Monday, 3 November 2014

Sick of Losing ...Must, Find, Cure.

Of course that's a lie... losing doesn't (99% of the time) bother me at all.

Generally it means you're playing against an opponent who's better, in which case you can learn something from them (if you're paying attention) ... or maybe you're new to the game playing others who know it, easily remedied through repeat plays ~ practice makes perfect ... or in the case of co op/ solitaire games, a loss can mean the game itself is actually presenting you with a challenge! And a good challenge is what I like.

Just a few days back I received a copy of...
Pandemic: The Cure ... Z-Man games were giving it away as a prize on the BoardGameGeek and I was lucky to be one of the handful of winners. Thank you Z-Man games ;)

Since my first game I have been hooked.
This is a co op in which a team of two to five individuals do their best to prevent four rapidly spreading insidious diseases from decimating the population of our planet.

A multitude of cube-like pathogens encroach across the globe.

Each of the diseases is represented by a different coloured die: red, blue. yellow and black. A certain number (depending on the infection rate) of these dice appear randomly around the globe following each players turn. When a particular continent houses too many of one of the four colours of dice, there is an outbreak and the disease spreads further across the globe.

To win you must find a cure for the diseases - to do this you must first treat the inflicted, take samples ...and then attempt to discover the cure, using the samples acquired. You roll a die for each sample you have in your possession, of one colour ...if you manage to score 13 or more - success! A cure found does not prevent the disease from rearing it ugly head up again ...but it does make it easier to treat.
When all four diseases have had a cure found for them the game is won.

The game though can be lost through three means. One; the bag containing the disease dice emptying, or two and three; the syringe marker reaching the end of the Infection or Outbreak tracks.

Our brave heroes ...faces obscured by stacks of action dice ~ my bad.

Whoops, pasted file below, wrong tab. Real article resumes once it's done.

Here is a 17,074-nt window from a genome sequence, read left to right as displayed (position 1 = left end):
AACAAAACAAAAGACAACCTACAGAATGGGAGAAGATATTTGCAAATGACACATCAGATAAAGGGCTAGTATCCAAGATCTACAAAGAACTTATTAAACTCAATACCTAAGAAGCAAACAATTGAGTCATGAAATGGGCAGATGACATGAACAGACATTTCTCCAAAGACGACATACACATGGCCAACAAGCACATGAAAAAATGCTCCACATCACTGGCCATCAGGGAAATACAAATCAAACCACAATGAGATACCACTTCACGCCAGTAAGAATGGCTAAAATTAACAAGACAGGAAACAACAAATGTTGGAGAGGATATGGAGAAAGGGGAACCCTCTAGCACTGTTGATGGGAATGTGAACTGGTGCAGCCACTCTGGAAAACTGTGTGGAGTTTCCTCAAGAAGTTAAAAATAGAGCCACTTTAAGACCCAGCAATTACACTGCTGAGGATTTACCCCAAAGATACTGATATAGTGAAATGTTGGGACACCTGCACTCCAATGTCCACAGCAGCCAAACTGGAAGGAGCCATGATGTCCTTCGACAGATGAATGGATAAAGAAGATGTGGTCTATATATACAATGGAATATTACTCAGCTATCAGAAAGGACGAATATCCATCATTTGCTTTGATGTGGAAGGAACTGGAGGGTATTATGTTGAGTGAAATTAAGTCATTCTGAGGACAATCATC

There are several different characters that are up for the task of saving mankind, each having their own special abilities. The Scientist gets a bonus when rolling to find a cure, the Dispatcher is great at providing transport to move himself and others around the globe, the Medic can treat masses of people at a time and the Generalist gets bonus action dice, for example. I select three random characters to use each time I play - the different combinations of skills make each game rather unique.

Speaking of action dice; each character has their own personal pool of dice - displaying icons specific to that character. Some of the icons are common to all of the different characters' dice, the Bio-hazard and Take Sample icons are two if them. Each turn you roll all of your available action dice (sample bottles containing diseases are locked). Any bio-hazard icons rolled advance the marker on the Infection Rate track ~ which may cause an epidemic, adding more disease dice to the continents, which may cause outbreaks, which may if you're unlucky cause further outbreaks, which may... You get the picture.

Events - our heroes need all the help they can get!

Any other dice rolled can either be spent on the actions displayed ...or re-rolled any number of times until either an action is revealed you'd like to perform, or a bio-hazard is rolled - which occurs, as above, and locks that die for the turn.

There are also Event cards that can be purchased for one-off effects ~ such as re-rolling dice, moving players around the globe and treating the sick. When you roll the disease dice to see where they appear on the globe, there is a chance you will come up with a cross icon, if this happens you place the die/dice on the CDC. These can be used to purchase event cards when the need arises.

Sitting out for the round while their associates fight for the fate of mankind.

I really like the challenge of this game. It appears to have a great balance between the randomness of where the diseases will appear and the results you'll get with your action dice rolls ...and the decisions on when and if you re-roll your action dice to try for the results you desire, and what you decide your actual plan is each round to contain the threats abound. I also like the fact you can play at varying difficulty levels ~ intro, normal and heroic. I played my first game on intro; each game since has been on normal - which is by no means easy - I think I've only beaten it twice in about ten games. I look forward to hitting heroic once I have a few more games under my belt.

Three down, one to go ...but an outbreak is imminent!

I play this predominantly solitaire and it is so good. It's a quick game too says thirty mins on the box, but I find playing alone I can finish in fifteen to twenty. One game was about ten minutes, but I don't recall that one going in my favour. The great thing about it being so quick is that you are very much (well I am) inclined to set it up for another round!

...and when I lose it just makes me want to try again. This time!!! This time I can beat it!!!! I CAN save humanity!!!! :)


No comments:

Post a Comment